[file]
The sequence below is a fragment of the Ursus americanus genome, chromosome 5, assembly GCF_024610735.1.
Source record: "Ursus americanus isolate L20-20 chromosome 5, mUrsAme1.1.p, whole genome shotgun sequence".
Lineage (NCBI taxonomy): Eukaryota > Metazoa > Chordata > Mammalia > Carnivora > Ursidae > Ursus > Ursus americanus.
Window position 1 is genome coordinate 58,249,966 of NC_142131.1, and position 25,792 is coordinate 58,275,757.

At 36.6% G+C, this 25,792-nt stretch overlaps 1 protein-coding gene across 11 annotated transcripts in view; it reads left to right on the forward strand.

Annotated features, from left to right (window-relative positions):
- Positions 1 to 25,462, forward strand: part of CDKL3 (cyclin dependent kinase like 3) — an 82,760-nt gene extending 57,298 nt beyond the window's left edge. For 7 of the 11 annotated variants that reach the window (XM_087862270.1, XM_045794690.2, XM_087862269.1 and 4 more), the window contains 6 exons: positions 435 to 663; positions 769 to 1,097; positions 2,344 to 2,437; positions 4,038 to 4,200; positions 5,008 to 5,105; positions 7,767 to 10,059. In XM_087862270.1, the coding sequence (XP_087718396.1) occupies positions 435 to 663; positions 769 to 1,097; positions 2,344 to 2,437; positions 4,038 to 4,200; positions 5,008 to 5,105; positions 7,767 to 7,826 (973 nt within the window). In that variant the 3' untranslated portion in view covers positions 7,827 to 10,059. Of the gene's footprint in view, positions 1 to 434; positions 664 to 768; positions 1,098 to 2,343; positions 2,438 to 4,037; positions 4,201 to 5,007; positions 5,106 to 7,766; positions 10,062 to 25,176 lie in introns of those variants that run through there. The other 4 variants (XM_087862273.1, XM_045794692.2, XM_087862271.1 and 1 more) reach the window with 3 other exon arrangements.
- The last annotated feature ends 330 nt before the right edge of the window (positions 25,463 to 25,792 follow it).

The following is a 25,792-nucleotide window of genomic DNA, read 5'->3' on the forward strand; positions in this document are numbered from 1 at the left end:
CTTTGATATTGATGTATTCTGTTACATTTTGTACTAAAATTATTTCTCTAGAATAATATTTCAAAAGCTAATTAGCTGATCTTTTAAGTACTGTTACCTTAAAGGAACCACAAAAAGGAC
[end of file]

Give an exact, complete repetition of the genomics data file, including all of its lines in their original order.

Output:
The sequence below is a fragment of the Ursus americanus genome, chromosome 5, assembly GCF_024610735.1.
Source record: "Ursus americanus isolate L20-20 chromosome 5, mUrsAme1.1.p, whole genome shotgun sequence".
Lineage (NCBI taxonomy): Eukaryota > Metazoa > Chordata > Mammalia > Carnivora > Ursidae > Ursus > Ursus americanus.
Window position 1 is genome coordinate 58,249,966 of NC_142131.1, and position 25,792 is coordinate 58,275,757.

At 36.6% G+C, this 25,792-nt stretch overlaps 1 protein-coding gene across 11 annotated transcripts in view; it reads left to right on the forward strand.

Annotated features, from left to right (window-relative positions):
- Positions 1 to 25,462, forward strand: part of CDKL3 (cyclin dependent kinase like 3) — an 82,760-nt gene extending 57,298 nt beyond the window's left edge. For 7 of the 11 annotated variants that reach the window (XM_087862270.1, XM_045794690.2, XM_087862269.1 and 4 more), the window contains 6 exons: positions 435 to 663; positions 769 to 1,097; positions 2,344 to 2,437; positions 4,038 to 4,200; positions 5,008 to 5,105; positions 7,767 to 10,059. In XM_087862270.1, the coding sequence (XP_087718396.1) occupies positions 435 to 663; positions 769 to 1,097; positions 2,344 to 2,437; positions 4,038 to 4,200; positions 5,008 to 5,105; positions 7,767 to 7,826 (973 nt within the window). In that variant the 3' untranslated portion in view covers positions 7,827 to 10,059. Of the gene's footprint in view, positions 1 to 434; positions 664 to 768; positions 1,098 to 2,343; positions 2,438 to 4,037; positions 4,201 to 5,007; positions 5,106 to 7,766; positions 10,062 to 25,176 lie in introns of those variants that run through there. The other 4 variants (XM_087862273.1, XM_045794692.2, XM_087862271.1 and 1 more) reach the window with 3 other exon arrangements.
- The last annotated feature ends 330 nt before the right edge of the window (positions 25,463 to 25,792 follow it).

The following is a 25,792-nucleotide window of genomic DNA, read 5'->3' on the forward strand; positions in this document are numbered from 1 at the left end:
CTTTGATATTGATGTATTCTGTTACATTTTGTACTAAAATTATTTCTCTAGAATAATATTTCAAAAGCTAATTAGCTGATCTTTTAAGTACTGTTACCTTAAAGGAACCACAAAAAGGAC